A pastor I knew described preaching at a state pastors’ conference back in the 70s and confronting the prevalent discrimination, racism, and segregation that dominated SBC life, for which we’ve since apologized. When he finished there was stone silence. Anger. How dare he? These were preachers, men of God! He should have preached against Hollywood and liberals – stick to the script! But instead of going for OPS he went after UPS, and he was very unpopular that day. He received a corporate cold shoulder for preaching what we would now consider righteous truth.
The popular preacher will do two things. He might avoid sin completely. He will say, “This is the greatest church ever,” inflating his people with ecclesiological SELF-esteem and ignoring their true spiritual condition. Or, he will point the guns of scripture outward, uniting the people in self-righteous anger against “them” – those sinners out there who are messing everything up. He will get pats on the back, raises, and have great job security. But he the applause he hears from his people will be the only applause he gets. Heaven will be silent.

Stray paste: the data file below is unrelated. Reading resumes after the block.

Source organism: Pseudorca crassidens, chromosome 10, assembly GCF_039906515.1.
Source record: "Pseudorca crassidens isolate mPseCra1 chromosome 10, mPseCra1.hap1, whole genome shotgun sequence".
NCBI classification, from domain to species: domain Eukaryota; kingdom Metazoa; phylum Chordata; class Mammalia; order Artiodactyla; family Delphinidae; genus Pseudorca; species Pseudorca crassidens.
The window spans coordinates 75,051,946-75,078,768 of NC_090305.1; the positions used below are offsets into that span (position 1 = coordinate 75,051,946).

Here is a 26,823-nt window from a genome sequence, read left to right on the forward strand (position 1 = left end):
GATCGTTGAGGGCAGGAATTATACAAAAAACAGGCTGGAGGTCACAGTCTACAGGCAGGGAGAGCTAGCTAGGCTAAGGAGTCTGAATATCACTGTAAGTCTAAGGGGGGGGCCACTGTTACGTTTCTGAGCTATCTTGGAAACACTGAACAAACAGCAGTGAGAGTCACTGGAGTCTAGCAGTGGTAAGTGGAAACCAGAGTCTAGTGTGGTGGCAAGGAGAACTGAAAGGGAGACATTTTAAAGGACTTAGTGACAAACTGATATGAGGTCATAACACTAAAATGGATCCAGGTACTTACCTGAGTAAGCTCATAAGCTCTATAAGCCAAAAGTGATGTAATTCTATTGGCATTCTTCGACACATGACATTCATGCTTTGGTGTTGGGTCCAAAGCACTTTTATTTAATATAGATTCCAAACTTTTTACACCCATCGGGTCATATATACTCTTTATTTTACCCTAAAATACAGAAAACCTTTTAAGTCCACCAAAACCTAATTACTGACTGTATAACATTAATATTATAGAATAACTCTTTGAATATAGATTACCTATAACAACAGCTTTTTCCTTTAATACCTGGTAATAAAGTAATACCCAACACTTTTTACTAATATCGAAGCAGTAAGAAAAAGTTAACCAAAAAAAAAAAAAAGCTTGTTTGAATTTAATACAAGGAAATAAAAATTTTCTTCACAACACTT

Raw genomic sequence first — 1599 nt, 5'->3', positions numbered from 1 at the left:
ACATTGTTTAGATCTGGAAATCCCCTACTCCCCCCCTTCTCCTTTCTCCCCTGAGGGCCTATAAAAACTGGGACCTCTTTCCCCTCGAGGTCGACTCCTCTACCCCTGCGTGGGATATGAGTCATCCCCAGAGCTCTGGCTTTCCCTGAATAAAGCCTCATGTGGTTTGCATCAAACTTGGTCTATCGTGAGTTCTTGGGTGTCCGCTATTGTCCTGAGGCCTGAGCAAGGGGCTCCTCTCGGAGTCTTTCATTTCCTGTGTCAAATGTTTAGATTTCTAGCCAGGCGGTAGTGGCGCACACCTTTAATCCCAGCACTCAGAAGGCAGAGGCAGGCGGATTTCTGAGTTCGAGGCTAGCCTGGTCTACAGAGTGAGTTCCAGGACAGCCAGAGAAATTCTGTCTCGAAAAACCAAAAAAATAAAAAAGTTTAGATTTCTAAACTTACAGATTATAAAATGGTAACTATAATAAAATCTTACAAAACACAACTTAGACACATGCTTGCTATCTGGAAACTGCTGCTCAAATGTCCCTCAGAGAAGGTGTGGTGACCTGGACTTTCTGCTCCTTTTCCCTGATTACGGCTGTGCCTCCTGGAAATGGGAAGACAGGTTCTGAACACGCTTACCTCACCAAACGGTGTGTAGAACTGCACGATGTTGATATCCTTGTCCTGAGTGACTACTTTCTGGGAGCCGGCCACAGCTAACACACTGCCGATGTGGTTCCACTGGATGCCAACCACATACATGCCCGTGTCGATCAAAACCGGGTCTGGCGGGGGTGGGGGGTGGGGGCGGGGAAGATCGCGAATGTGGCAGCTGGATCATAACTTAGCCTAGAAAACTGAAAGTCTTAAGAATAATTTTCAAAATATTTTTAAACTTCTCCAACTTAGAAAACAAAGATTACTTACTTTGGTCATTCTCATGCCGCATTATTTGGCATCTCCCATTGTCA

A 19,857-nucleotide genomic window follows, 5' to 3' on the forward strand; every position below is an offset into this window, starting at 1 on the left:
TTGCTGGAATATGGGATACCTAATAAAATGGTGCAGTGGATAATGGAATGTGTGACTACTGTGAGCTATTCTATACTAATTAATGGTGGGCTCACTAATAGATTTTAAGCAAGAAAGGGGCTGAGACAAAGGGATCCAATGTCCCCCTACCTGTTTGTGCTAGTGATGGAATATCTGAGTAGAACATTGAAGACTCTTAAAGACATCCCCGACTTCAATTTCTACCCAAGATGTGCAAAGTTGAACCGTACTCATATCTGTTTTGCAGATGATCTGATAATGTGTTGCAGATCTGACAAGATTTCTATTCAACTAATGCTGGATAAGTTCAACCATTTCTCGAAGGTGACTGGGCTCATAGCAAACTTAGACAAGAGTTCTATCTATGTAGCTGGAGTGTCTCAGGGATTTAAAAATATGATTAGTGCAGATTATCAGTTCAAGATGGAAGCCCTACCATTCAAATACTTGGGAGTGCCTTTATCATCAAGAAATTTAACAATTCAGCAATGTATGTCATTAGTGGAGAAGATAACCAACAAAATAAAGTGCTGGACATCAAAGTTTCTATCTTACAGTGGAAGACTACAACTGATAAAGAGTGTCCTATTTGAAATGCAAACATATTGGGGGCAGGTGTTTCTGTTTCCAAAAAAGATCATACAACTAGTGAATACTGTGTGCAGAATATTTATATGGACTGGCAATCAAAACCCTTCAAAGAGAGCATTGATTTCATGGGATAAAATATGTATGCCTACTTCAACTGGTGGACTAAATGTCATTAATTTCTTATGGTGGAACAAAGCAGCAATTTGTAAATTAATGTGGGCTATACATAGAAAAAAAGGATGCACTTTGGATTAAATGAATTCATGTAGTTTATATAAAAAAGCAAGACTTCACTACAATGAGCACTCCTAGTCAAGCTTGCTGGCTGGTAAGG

The man of God will preach truth and the truth is that our hearts are “deceitful above all things and desperately wicked.” We are sinners and need constant correction, constant conforming to Christ. I need to be confronted about MY sin and you need to be confronted about yours. Preaching UPS is counter to church growth today. If you are looking to be the pastor of the biggest church in town, listen to those who tell you to preach “positive and encouraging messages” – in contrast to the prophets, to Jesus, to the Apostles, to God in the Ten Commandments, and to just about everything in Scripture. A significant group of people will not stick around and listen to a preacher who confronts their sinful hearts when the preacher down the road is telling them that they are great and the problem is “them over there.” The only applause you may hear is from above. Even God’s people, even pastors, tend to get upset when our true spiritual condition is shown. It’s painful and uncomfortable.